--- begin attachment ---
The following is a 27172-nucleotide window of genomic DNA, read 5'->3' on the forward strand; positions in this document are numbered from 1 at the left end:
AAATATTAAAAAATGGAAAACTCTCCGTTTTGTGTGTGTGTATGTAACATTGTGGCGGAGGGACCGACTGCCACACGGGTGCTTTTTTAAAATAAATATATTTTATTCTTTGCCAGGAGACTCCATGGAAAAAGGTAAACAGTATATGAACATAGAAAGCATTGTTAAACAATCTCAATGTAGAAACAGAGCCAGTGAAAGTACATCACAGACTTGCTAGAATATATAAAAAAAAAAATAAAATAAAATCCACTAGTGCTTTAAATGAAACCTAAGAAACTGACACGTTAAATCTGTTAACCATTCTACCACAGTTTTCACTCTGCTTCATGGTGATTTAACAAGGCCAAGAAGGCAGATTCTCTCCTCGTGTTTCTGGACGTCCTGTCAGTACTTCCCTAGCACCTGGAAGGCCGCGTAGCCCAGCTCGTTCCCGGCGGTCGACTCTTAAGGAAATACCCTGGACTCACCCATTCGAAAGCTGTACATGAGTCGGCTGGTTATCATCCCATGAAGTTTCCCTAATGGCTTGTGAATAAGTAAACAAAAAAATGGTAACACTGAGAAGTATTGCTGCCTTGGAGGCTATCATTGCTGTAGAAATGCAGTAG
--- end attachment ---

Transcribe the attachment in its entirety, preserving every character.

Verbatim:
The following is a 27172-nucleotide window of genomic DNA, read 5'->3' on the forward strand; positions in this document are numbered from 1 at the left end:
AAATATTAAAAAATGGAAAACTCTCCGTTTTGTGTGTGTGTATGTAACATTGTGGCGGAGGGACCGACTGCCACACGGGTGCTTTTTTAAAATAAATATATTTTATTCTTTGCCAGGAGACTCCATGGAAAAAGGTAAACAGTATATGAACATAGAAAGCATTGTTAAACAATCTCAATGTAGAAACAGAGCCAGTGAAAGTACATCACAGACTTGCTAGAATATATAAAAAAAAAAATAAAATAAAATCCACTAGTGCTTTAAATGAAACCTAAGAAACTGACACGTTAAATCTGTTAACCATTCTACCACAGTTTTCACTCTGCTTCATGGTGATTTAACAAGGCCAAGAAGGCAGATTCTCTCCTCGTGTTTCTGGACGTCCTGTCAGTACTTCCCTAGCACCTGGAAGGCCGCGTAGCCCAGCTCGTTCCCGGCGGTCGACTCTTAAGGAAATACCCTGGACTCACCCATTCGAAAGCTGTACATGAGTCGGCTGGTTATCATCCCATGAAGTTTCCCTAATGGCTTGTGAATAAGTAAACAAAAAAATGGTAACACTGAGAAGTATTGCTGCCTTGGAGGCTATCATTGCTGTAGAAATGCAGTAG